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Somali Pirates

Somali Pirate Hijackings Increase to 15-Month High: AKE

Somali pirates hijacked 10 ships in March, the most since December, 2010, and may attack larger merchant vessels this month, AKE Intelligence said, Bloomberg reported. Four of the seized craft were used to make more attacks, rather than being held for ransom, said Rory Lamrock, a piracy analyst at the Hereford, England-based security and risk-assessment company. “Pirate syndicates will be emboldened by the latest hijackings, spurring them on to conduct more attacks over the coming weeks,” Lamrock said. “Weather conditions are also forecast to be relatively calm in April, which will make it easier for pirates to launch skiffs and gain access to the deck of a targeted vessel.” Somali pirate attacks rose to a record 237 in 2011 with ransoms worth $160 million paid to release 31 hijacked vessels, a One Earth Future Foundation report showed. Pirates based in Somalia cost governments and the shipping industry as much as $6.9 billion last year, One Earth estimates. Pirates are holding 13 vessels with a total of 197 hostages, according to the London-based International Maritime Bureau’s Piracy Reporting Centre (Bloomberg).  


Somali Pirates Finally Release 'Albedo' Crew Hostages

Containership Albedo hostages: Photo ITF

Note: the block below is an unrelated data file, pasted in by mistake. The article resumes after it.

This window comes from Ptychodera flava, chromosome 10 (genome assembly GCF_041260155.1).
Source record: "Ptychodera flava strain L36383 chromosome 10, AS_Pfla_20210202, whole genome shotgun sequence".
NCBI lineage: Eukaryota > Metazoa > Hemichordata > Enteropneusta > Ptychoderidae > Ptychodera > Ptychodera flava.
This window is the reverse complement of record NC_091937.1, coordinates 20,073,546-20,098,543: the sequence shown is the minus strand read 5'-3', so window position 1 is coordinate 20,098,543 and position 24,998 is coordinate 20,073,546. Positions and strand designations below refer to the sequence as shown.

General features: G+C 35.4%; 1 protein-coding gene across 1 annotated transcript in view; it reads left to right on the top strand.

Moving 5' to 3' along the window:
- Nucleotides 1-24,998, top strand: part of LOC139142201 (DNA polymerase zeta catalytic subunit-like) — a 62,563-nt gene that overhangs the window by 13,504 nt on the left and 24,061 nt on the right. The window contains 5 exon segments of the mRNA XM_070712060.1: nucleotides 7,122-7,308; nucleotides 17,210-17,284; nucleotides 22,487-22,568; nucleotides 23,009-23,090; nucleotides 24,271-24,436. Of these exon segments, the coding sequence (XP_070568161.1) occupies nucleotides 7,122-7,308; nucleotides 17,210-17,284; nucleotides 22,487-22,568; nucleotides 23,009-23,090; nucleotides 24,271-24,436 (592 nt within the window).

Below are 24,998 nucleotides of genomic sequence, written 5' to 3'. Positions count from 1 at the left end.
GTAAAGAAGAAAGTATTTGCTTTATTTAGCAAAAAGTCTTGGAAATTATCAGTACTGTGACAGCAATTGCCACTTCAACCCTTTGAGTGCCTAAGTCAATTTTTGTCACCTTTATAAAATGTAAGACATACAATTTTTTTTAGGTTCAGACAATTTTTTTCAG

The International Transport Federation (ITF) informs that 11 seafarers held hostage by Somali pirates for over three and a half years have finally been released, with the prospect of seeing their families once more after what is described as a 'terrible ordeal'.
 The seven Bangladeshi, two Sri Lankan, one Indian and one Iranian hostage were among the 23 crew on the Malaysian-owned and flagged containership Albedo when it was hijacked by Somali pirates on 26 November 2010 while 900 nautical


Pirates Seize Second Stolt Ship

According to a Reuters report, Somali pirates have hijacked a second ship chartered by chemical tanker shipping group Stolt-Nielsen. Gunmen seized the Stolt Strength in the Gulf of Aden on the afternoon of Nov. 10, nearly two months after they hijacked Stolt Valour, a chemical tanker on its way to India. (Souce: Reuters)


Hijacked Vessel Released, Crewmember Dead

According to a report from the Associated Press, the Dutch Defense Ministry said Somali pirates have released a hijacked cargo ship, the Dutch Antilles-flagged MV Marathon. The ministry reported that one of the 19 crew members died of a gun shot wound sustained when pirates seized the ship on May 7. Another crew member was reportedly injured. (Source: Associated Press)


Somali Pirates Rescue Crew as Ship Burns